Thursday, August 20, 2015

Book titles

"Paws"   the real story of what happens Out There in the dark

"Lord of the Rungs"  Ladder dancers. Illustrated. 

"Stranger in a Strange Band"

"Lord of the Fries"  never touch my fryolater

"Withering Heights"  One woman's struggle with Osteoporosis 

"Thirty Nine Stops"    A bus driver's life  "as told to..."

"Lady Chatterley's Loser"

"A Rivet Runs Through It"  Shipbuilding , the Basics

"20,000 Legumes Under the Sea"  Hydroponics at Work For You

"The Tide Machine" one setting, one detergent 

"The Quiche and the Dead"-- The Cook's Confession

"A Brief History of Lime" --there's  just so much one can say about lime...

"Oliver Twit"

Thursday Thirteen

Wednesday, August 19, 2015

Baby Porcupine and Pear Branch--(still life with fruit)

We have an old pear tree in the yard, and due to this year's bumper crop of fruit one or two branches just peeled off the tree.  Last night this little guy, no bigger than a  softball,  showed up for his own private feast.   When they eat fruit, they spit out the icky skin, and rotate the piece of fruit in their paws the way we do corn on the cob.  And they eat all of it. Not just bits.  In the bottom picture he  has finally found the branch, and a pear nearly the size of his head.  Happy porcupine. 

Monday, August 17, 2015

What are you reading these days

Started up reading after I quit the RailNation game, and haven't let down yet. Plowed my way through Lee Child (who seems to be a successor to Robert Parker) , several of John Grisham's huge and extremely gory novels (guttural screams in the night seem to be a favorite of his)  and Neil Gaiman first novel, "Neverwhere" which is the most satisfying of his books that I've read so far, since
it trusts the reader to understand where he is, if not where the book is heading, and the ending works. I found his other books sort of left you hanging three feet off the ground at the end, with nowhere soft to land.  This is the first I've ventured to take on in a long time.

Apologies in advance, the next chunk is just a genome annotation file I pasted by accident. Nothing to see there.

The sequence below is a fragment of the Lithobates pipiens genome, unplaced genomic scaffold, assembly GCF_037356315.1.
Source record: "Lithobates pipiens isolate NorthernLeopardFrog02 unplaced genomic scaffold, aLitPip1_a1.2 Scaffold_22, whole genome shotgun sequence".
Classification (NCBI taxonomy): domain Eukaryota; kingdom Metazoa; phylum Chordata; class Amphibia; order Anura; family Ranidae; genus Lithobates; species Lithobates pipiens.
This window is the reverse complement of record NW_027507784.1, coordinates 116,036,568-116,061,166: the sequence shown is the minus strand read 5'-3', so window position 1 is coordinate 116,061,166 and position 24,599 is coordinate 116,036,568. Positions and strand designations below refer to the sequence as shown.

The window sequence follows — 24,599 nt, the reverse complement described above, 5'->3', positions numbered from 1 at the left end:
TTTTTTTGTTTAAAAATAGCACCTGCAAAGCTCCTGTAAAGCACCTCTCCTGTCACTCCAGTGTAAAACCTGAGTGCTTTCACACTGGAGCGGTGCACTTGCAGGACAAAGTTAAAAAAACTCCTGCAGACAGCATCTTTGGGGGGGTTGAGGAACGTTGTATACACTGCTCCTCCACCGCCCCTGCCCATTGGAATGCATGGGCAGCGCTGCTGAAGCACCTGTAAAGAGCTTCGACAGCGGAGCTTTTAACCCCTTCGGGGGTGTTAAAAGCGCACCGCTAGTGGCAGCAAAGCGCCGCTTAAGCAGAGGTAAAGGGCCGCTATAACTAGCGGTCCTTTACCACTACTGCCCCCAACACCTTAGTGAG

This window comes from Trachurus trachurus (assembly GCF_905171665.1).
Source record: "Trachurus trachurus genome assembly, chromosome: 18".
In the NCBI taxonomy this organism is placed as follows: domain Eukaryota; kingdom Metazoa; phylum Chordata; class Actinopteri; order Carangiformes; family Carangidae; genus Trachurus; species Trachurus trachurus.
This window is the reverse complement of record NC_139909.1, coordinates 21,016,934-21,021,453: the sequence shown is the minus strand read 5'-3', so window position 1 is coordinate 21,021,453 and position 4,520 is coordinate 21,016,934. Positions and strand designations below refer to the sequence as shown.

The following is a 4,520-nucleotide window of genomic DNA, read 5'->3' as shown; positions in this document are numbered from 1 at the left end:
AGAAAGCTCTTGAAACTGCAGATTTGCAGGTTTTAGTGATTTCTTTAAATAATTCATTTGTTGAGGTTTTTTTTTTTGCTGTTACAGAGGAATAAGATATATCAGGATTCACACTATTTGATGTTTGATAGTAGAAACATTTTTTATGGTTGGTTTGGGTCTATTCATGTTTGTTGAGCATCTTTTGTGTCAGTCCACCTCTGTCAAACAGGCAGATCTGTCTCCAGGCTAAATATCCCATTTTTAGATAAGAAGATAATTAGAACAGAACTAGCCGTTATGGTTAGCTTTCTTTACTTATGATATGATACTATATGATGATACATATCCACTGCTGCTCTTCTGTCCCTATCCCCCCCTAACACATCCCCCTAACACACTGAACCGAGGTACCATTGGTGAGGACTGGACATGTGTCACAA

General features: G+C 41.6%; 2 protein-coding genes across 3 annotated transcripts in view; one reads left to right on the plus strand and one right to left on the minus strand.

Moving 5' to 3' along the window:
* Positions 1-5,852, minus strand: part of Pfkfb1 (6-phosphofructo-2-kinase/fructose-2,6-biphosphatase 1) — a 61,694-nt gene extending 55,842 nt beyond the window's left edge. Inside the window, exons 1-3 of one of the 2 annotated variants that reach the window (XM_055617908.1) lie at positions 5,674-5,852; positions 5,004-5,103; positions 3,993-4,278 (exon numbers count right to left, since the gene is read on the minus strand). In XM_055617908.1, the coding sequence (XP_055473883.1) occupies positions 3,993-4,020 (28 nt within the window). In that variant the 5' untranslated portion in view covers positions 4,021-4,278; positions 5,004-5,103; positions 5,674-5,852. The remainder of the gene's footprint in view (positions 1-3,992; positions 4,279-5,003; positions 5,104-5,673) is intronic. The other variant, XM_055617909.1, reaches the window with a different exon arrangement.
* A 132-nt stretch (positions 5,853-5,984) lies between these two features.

And never one for much biography,  I finally finished John Matteson's "Eden's Outcasts", which is basically the life stories of Louisa May Alcott and her father Bronson.  Not a book to sail through on a slow Sunday afternoon, and it took me over three weeks to finally sit down and finish it.  Funny, and sad, and extremely well put together, two complicated people in a complicated family.   If you like biography this is the one to dig into.

I find when I revisit books (especially the series books like LOTR and the Discworld series) they are slightly different each time I read them.  LOTR I first read when it first came to this country in the 1960s.  I've read it several times since, and this last time, after a hiatus of maybe 20 years, picked it up last summer, read all four books in the trilogy, without stopping.   The books haven't changed, but I have, so what I bring to them and what I take from them are quite different now.

Same for the DiscWorld series. I read that as an ongoing project for the better part of the year, and each time I find new things to wonder at, and be amused or moved by.